Therefore, it is entirely possible to envision a culture in which it is how one treats one's followers (nowadays, employees) which grants status, rather than how much wealth one can obtain from them. The Anglo-Saxon kenning "ring-giver" for king reflects that very concept; a miserly leader was mocked for his stinginess rather than respected for his wealth. It is a choice of people in today's society to treat wealth-gathering as not only a virtue, but as the only virtue, but that choice is neither permanent nor absolute.

So, yes, in terms of the "wealth is everything" mentality, kicking loyal, hardworking to the curb when their immediate usefulness in wealth-generation is done is the right thing to do. It was not so to our ancestors (cultural if not genetic), nor does it necessarily have to be for us. It may not even be the most effective way to generate wealth.

One problem is that we have corporate executives who can barely see past the next quarter, and for whom "long term" means next fiscal year. Their efforts are primarily directed to increasing the company's short-term stock price, rather than to increasing the company's long-term value. So they fire the most experienced sales staff, like Circuit City. They open stores practically on top of each other and cannibalize their own sales, like Linens N Things. They trade genuine value for short-term stock gains, and have their jewel-encrusted platinum parachutes standing by for when the company augers in. They care about nothing that does not serve to increase their stock price in the next quarter, whether it is R&D, or employee loyalty, or even delivering a good product to their customer. Examples from the game industry are left as an exercise for the student.

If the only virtue is the gathering of wealth tokens, then we should admire the bank robber as much as the bank president. The fact that we do not indicates that, all "greed is good" aside, we still believe in some level of ethics. There is a point where the end does not justify the means. I'm certain that you all know the anecdote that ends "We have already established what kind of woman you are; we are now merely dickering over the price." The same is true of ethics: we have already established that they exist (for example, armed robbery as a means of gaining wealth is frowned upon); we are now only determining where the line should be drawn. Whatever your opinion on that might be (and from the look of some of these posts, some of you would draw it just short of stealing employees' wallets!) please recognize that it is an opinion, not a physical absolute.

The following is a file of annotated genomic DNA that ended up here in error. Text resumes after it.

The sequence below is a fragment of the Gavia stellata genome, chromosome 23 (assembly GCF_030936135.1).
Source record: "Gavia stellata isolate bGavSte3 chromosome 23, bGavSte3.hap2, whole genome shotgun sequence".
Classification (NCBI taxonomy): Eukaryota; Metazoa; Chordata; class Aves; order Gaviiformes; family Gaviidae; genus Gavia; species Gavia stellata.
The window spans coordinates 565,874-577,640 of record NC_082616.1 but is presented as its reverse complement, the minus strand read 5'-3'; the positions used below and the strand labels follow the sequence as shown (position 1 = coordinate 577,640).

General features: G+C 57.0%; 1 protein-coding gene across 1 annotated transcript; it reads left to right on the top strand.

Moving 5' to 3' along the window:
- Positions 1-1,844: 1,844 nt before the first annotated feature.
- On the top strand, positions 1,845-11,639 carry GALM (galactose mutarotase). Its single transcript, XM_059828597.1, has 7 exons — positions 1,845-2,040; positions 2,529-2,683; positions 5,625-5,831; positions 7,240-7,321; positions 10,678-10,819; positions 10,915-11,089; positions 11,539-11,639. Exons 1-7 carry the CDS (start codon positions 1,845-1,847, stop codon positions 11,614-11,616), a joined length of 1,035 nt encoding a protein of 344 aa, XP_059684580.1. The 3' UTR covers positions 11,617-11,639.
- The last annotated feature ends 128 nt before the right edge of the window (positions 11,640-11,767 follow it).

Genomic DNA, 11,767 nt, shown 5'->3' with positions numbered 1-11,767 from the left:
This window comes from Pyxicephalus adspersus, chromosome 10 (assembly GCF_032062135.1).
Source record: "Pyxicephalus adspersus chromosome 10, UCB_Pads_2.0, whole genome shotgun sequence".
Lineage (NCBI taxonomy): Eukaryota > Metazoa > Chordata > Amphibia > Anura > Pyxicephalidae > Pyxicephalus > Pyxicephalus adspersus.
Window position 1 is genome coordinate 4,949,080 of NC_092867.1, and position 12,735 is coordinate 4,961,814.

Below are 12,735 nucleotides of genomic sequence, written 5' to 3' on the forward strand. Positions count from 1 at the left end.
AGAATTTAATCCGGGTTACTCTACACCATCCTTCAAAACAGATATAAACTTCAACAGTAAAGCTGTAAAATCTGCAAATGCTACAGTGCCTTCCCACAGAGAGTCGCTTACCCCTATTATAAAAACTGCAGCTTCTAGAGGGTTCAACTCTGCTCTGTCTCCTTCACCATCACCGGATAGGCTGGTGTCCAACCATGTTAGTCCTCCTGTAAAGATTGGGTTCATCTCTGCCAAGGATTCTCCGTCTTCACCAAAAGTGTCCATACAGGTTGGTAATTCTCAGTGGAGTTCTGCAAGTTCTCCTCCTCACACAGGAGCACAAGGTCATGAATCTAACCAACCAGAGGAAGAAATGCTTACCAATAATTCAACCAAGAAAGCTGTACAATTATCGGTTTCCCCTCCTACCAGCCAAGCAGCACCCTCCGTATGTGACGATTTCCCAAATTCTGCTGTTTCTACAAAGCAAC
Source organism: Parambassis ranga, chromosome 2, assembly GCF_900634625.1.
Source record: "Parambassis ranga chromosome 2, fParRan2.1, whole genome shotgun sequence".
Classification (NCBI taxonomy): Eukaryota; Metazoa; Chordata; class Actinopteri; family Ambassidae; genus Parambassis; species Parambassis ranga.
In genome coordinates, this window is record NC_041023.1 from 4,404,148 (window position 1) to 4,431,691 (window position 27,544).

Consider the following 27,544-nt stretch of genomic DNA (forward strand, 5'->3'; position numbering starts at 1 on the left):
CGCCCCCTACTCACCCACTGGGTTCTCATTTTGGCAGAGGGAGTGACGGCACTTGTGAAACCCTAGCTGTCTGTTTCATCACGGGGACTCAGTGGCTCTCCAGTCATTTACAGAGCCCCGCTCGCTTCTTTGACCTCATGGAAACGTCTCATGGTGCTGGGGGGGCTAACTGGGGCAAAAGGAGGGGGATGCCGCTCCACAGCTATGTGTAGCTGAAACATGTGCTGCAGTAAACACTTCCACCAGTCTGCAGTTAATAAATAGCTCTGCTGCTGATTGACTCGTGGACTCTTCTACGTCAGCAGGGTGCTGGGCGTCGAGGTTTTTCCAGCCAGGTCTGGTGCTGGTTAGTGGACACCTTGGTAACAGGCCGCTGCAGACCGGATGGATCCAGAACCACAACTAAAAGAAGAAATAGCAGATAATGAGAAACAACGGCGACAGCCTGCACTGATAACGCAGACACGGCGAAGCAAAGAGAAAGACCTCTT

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Zanathos said...

While certainly no one should expect loyalty from their employer (or employee), your response post doesn't seem to have a lot to do with the blog you linked. Your post is essentially correct. Your reading of the other blog, I think less so. I did not read it as a crybaby article, but rather one that raised relevant issues. Is there a number analysis that can show that "everything is hunky dory" announcements after a round of firings are good business? If anything I suspect the opposite. Neither workers nor shareholders not potential investors are going to buy it, and it will serve to further lower their opinion of the company. Such transparent dishonest discourages investors and demoralizes workers. Net loss, no gain.

And while the company certain has the right to fire employees whenever, you haven't considered whether it's good for the business to do so. Are firings necessary to keep the company healthy? Or will rehiring and retraining costs destroy these gains? Are the worker drones the ones costing the company money? Or are the morons and slackers the ones making the decisions?

A numerical analysis is only as good as the assumptions you make and the variables you account for.